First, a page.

By Youri Kemp
Caribbean News Now associate editor
PORT AU-PRINCE, Haiti — The upheaval in Haiti never fully subsided after the protests of 2018 created by the government’s failed attempt to remove a fuel price subsidy as recommended by the International Monetary-Fund (IMF), which was extended and subsequently made worse by the loss of the PetroCaribe subsidised oil agreement due to the current political and economic turmoil engulfing the supplier, namely, Venezuela’s state owned oil company, Petroleos de Venezuela SA (PDVSA), and what seems to be an end to the agreement for the Caribbean by PDVSA and the Venezuelan government.
Prior to the apparent full scale collapse of the PetroCaribe oil agreement signalled at the end of November 2018, Haitians were already protesting the lack of accounting and transparency and overall misuse of the PetroCaribe funds and subsequent short-term windfalls generated by the arrangement, of which most of the $1.8 billion owed to PDVSA was accumulated as a result of the previous eight years of support under the agreement given to the Haitian government post-2010 earthquake.
With current fuel suppliers to Haiti now claiming that the government is some $35-plus million in arrears which they say must be settled before they can release any more fuel, on top of the ongoing and simultaneous protests over the lack of fuel brought on by the collapse of PetroCaribe, in addition to the lack of transparency in the historical misuse of the PetroCaribe funds, the situation has been exacerbated as a result of the dwindling supply of US dollars to pay down on the millions owed to fuel suppliers.
According to the Miami Herald, Haiti’s Bureau of Monetization of Programs and Development Aid (BMPAD) did make a partial payment to the country’s main oil supplier Novum Energy, allowing the release of some fuel. But more than 60,000 barrels of gasoline and 260,000 barrels of diesel remain anchored off the Bay of Port-au-Prince. But Novum is said to still be awaiting more than $35 million in overdue payments in order to release the rest of the fuel supply. BPMAD is currently the only agency allowed to import and distribute fuel into Haiti pursuant to a 2018 presidential decree.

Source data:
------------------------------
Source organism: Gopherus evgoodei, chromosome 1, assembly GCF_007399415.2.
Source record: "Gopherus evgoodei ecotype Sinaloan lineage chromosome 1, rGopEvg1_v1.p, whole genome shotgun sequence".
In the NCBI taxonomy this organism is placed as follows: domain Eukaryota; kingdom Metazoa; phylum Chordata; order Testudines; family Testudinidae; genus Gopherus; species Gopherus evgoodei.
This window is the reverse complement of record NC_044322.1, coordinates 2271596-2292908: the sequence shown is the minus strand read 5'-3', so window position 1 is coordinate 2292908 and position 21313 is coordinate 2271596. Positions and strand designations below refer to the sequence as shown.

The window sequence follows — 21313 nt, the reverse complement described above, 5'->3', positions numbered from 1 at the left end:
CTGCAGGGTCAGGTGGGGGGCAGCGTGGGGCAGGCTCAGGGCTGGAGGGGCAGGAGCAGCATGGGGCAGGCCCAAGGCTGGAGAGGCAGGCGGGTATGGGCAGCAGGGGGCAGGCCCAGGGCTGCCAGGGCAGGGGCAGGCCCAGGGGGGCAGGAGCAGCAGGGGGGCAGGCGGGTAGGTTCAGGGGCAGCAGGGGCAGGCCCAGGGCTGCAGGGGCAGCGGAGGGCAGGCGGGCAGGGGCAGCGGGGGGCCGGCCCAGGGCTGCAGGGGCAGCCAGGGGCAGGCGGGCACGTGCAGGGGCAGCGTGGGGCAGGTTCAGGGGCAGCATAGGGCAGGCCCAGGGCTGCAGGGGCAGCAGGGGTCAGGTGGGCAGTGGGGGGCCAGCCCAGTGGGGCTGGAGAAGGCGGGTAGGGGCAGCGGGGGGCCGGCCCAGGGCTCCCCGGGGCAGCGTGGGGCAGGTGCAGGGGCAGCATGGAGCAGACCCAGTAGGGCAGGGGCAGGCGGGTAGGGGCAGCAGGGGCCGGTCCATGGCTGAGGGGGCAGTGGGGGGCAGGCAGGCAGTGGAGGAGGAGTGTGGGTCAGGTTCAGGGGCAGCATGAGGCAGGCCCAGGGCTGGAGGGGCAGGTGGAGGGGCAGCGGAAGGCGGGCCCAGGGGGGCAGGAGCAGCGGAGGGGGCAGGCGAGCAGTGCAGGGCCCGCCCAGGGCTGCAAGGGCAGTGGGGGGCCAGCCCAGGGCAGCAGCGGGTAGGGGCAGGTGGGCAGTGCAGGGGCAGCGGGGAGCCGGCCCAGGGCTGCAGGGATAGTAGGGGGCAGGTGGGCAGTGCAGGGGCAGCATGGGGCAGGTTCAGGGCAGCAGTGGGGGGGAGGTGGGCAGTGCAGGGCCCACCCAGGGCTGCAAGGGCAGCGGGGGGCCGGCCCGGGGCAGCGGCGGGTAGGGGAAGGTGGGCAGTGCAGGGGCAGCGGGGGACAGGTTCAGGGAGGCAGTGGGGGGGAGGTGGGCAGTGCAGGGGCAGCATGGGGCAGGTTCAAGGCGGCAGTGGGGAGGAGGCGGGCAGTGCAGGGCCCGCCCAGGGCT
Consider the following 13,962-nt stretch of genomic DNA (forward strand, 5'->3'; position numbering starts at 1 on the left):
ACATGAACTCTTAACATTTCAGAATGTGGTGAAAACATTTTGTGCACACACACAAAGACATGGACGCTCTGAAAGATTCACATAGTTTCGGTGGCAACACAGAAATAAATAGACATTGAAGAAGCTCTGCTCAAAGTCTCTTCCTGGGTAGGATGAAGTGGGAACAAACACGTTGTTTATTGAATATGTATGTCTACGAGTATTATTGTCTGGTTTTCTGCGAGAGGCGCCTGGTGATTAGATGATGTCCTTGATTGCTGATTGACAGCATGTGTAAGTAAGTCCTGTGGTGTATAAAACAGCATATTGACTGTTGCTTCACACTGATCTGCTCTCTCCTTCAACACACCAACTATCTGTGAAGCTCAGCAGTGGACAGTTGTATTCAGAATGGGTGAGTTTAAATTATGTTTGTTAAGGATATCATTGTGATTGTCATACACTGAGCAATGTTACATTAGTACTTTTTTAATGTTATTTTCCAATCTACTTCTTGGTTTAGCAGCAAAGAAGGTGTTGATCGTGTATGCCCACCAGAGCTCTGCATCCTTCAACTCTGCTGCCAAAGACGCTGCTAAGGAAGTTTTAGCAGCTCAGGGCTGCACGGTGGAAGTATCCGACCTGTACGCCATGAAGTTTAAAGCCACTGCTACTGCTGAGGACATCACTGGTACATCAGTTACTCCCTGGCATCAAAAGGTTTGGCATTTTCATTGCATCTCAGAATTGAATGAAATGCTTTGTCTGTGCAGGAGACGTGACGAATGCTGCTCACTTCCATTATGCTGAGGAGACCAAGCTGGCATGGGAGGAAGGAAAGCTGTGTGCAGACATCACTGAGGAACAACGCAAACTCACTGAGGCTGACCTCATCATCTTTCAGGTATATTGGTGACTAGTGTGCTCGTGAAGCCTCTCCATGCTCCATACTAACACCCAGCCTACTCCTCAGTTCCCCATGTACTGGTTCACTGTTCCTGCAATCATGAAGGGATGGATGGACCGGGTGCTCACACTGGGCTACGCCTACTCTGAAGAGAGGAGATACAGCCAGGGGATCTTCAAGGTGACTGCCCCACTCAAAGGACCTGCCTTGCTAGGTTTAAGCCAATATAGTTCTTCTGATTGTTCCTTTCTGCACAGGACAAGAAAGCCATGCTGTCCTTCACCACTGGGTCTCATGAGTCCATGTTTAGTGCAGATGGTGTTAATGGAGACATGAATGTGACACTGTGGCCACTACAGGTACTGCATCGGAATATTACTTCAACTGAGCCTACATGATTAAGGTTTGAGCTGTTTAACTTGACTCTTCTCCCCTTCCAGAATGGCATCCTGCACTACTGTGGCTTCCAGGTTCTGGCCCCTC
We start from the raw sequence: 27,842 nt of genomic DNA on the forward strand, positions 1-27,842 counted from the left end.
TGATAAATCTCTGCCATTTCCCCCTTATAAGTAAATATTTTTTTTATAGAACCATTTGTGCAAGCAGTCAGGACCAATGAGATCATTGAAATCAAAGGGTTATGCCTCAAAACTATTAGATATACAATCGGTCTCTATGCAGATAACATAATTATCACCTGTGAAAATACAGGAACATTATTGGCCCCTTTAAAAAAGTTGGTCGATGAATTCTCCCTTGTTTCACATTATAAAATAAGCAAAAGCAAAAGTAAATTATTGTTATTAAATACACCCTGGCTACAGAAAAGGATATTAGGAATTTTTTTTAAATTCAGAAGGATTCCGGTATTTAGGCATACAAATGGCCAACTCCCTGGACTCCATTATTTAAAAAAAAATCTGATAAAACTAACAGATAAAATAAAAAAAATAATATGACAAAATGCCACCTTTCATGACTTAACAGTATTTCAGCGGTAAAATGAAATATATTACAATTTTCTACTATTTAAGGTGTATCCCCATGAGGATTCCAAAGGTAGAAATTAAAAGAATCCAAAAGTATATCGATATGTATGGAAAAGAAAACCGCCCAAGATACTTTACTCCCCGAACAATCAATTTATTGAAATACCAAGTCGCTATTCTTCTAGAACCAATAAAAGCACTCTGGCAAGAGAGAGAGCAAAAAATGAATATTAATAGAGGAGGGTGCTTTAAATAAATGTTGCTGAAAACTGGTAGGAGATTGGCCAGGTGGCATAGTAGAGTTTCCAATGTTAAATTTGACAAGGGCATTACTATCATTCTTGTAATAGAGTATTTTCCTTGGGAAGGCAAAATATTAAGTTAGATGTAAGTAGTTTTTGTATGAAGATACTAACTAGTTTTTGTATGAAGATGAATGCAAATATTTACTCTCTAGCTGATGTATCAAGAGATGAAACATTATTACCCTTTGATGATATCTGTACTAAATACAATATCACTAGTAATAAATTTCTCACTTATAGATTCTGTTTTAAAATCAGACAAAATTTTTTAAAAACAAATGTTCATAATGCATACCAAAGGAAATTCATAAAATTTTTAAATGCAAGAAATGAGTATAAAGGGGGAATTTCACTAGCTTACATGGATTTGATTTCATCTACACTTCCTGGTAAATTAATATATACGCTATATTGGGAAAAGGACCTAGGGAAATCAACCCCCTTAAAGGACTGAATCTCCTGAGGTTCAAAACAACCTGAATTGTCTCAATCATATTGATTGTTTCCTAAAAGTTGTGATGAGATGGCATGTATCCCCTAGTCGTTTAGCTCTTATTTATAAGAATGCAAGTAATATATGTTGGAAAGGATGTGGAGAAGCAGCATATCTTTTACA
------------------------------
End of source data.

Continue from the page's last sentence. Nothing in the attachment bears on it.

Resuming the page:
Novum Energy and BMPAD enjoyed a good relationship until just recently, a representative of Novum said, with Novum extending credit to the Haitian government for up to $70 million on 45-day payment terms. But the situation has deteriorated significantly and now payment times from the Haitian government can take upwards of 100-plus days as the country grapples with a lack of US dollars to make international payments.
With the collapse of the PetroCaribe agreement, Haiti has been forced to buy oil on the open market. However, Novum as well as other companies wish to be paid in US dollars and not in Haitian gourdes for obvious reasons, in addition to not benefiting from the flexibility of the deferred payment terms PDVSA’s PetroCaribe deal offered.
As protests over the current fuel squeeze continue and as businesses and consumers alike feel the brunt of the slowdown, there seems to be little or no end in sight.
The shorthand version of this Haitian fuel crisis is that the Haitian government needs US dollars now to pay the overdue fuel bill and continue to import fuel to the country and also boost international reserves.
The downside of this, as the country’s economy is gripped with this fuel/energy crisis on top of the political turmoil, is an impediment to business and investment, and further pressure on prospective foreign investment, which also puts more downward pressure on international reserves and foreign currency entering into the country.
The IMF had previously approved a rapid credit facility (RCF) for Haiti in the wake of Hurricane Matthew. On November 18, 2016, the IMF board approved Haiti’s request for a disbursement of 31 million SDR (about US$41.6 million) in financial assistance under that RCF in order for Haiti to manage its outstanding payments and international reserves and prepare for future financial difficulties if and when they may occur.
There is no word on any future dialogue between the Haitian government and the IMF after these most recent fuel protests and what apparently has been underpinning them.
International reserves are also expected to deteriorate further if the Trump administration’s move to end temporary protected status (TPS) for 50,000 Haitians residents living in the United States in July 2019. The decision is currently being challenged in a federal court, with a verdict expected after March 1.
Haiti’s estimated remittances as a percentage of GDP is some 32 percent as recorded by the World Bank for the year 2017.